Float No. 2 in the 2006 parade of Mobile’s Mystics of Time depicted a serpent winding down the street. The float was gorgeous with radiant colors spotting the monster’s trunk and blasts of fiery yellow radiating from its mouth.
Carnivals in Mobile and in New Orleans have historic links – though one of the last of those links was float builder Herbert Jahncke, who in 2007 also built the New Orleans parades of Proteus, Le Krewe d’Etat, Hermes and Chaos. In Mobile that night, most of the spectators thoughts were probably lost to the sight of the flashy snake and to their passion for beads. It would take a person of rare artistic grasp to think like the creators of the very first Comus parade in New Orleans whose 1857 theme, The Demon Actors in Milton’s Paradise Lost, also explored the unexplained.
Such a person would have been Jahncke, who appreciated the history and style of the early Carnival and who knew that demons and serpents make compelling street art.
Herbert Jahncke was the son of a prominent Northshore family whose business was best known for workboats and dredging. His passion was floats more than boats. He was enamored by the New Orleans Mardi Gras and had also inherited nobility, since his father reigned as Rex in 1966.
Jahncke could’ve been a high-powered business executive but instead he wanted to build Carnival floats for a living. His company, Royal Artists, specialized in designs more in keeping with the early Carnival. In an age of steroid-like super-sized floats, Jahncke appreciated the scale of the early parades.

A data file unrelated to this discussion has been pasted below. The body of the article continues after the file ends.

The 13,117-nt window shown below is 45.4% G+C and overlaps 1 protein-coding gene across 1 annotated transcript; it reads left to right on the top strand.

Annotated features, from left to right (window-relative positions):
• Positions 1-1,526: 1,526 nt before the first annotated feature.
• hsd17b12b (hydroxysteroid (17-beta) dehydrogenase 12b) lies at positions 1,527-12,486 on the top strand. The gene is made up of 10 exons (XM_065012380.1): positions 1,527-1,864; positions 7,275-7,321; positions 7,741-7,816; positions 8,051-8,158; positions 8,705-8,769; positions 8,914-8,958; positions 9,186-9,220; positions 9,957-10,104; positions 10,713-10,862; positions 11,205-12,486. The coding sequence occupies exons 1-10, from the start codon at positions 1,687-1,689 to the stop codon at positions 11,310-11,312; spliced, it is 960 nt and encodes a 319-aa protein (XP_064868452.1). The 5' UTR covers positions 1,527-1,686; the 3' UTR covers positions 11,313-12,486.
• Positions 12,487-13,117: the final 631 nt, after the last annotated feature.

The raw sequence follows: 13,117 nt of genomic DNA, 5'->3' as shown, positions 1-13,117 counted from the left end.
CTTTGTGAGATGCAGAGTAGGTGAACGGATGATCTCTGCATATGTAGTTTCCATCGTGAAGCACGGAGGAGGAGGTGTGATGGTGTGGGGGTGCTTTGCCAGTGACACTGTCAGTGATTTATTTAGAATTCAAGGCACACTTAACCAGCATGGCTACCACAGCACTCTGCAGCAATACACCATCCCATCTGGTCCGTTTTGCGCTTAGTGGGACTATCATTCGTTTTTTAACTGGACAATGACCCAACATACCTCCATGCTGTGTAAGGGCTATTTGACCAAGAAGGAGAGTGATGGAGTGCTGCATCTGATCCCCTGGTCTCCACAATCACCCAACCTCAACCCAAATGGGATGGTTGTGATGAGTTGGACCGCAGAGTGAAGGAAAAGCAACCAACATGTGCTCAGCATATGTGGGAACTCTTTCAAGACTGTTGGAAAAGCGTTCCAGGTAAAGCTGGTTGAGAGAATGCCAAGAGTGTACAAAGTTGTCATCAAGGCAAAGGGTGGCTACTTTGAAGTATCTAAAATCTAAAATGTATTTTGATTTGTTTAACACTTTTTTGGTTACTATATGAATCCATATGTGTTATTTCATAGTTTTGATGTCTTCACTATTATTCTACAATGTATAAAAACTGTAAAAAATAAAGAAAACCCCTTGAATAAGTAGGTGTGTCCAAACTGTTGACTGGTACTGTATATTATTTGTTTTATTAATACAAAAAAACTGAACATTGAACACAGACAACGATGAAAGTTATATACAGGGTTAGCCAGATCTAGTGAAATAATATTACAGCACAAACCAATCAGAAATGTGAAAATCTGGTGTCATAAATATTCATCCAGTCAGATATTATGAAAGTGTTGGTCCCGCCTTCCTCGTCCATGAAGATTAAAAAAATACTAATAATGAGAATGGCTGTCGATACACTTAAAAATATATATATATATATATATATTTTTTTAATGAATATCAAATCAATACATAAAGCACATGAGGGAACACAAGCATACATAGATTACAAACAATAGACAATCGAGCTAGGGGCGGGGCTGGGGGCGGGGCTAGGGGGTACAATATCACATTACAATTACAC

Proteus was one of Jahncke’s masterpieces, with his crowning achievement perhaps being the 2006 parade that celebrated the old-line krewe’s 125th anniversary. Each float represented a theme from Proteus’ past, thus unleashing a menagerie of radiant fish and fanciful creatures moving in succession, like a stream of salmon, up the parade route.
That same year, Hermes’ rendition of the “Voyages of Ulysses” included a scene in which the explorer wrestled a float – a long green serpent whose head lurched across his shoulder.
Newest to Jahncke’s stable was Le Krewe d’Etat. Because the parade is satirical it presents unique challenges, particularly in depicting contemporary topical figures whose looks, unlike that of Ulysses, are known. Jahncke’s work was dead-on including a likeness of Ray Nagin that could not be more exact had the mayor looked in a mirror.
Chaos presented another challenge. Using the floats and style of the former Momus parade, the Knights also specialize in topical humor, through more in a traditional, cartoonish style. In the first Mardi Gras after Katrina, one float teased Jefferson Parish and the pumping stations that were ordered abandoned even as the streets flooded. Parish President Aaron Broussard was depicted as a Humpty Dumpty character teetering atop a wall. Neither the character, nor ultimately Broussard, would have a big fall.
Herbert Jahncke was a nice man with a graying beard and lots of stories to tell. His promise to one day take me on a boat trip down the Tchefuncte River will unfortunately go unfilled. He died Dec. 4, 2007. (In the context of his passions, that day was significant because it was exactly two months before this year’s Proteus parade.) His loss to the New Orleans Carnival and to the preservation of its art is enormous. In life as in Mardi Gras we are presented with occasional demons. Blessed are those who bring joy along the route.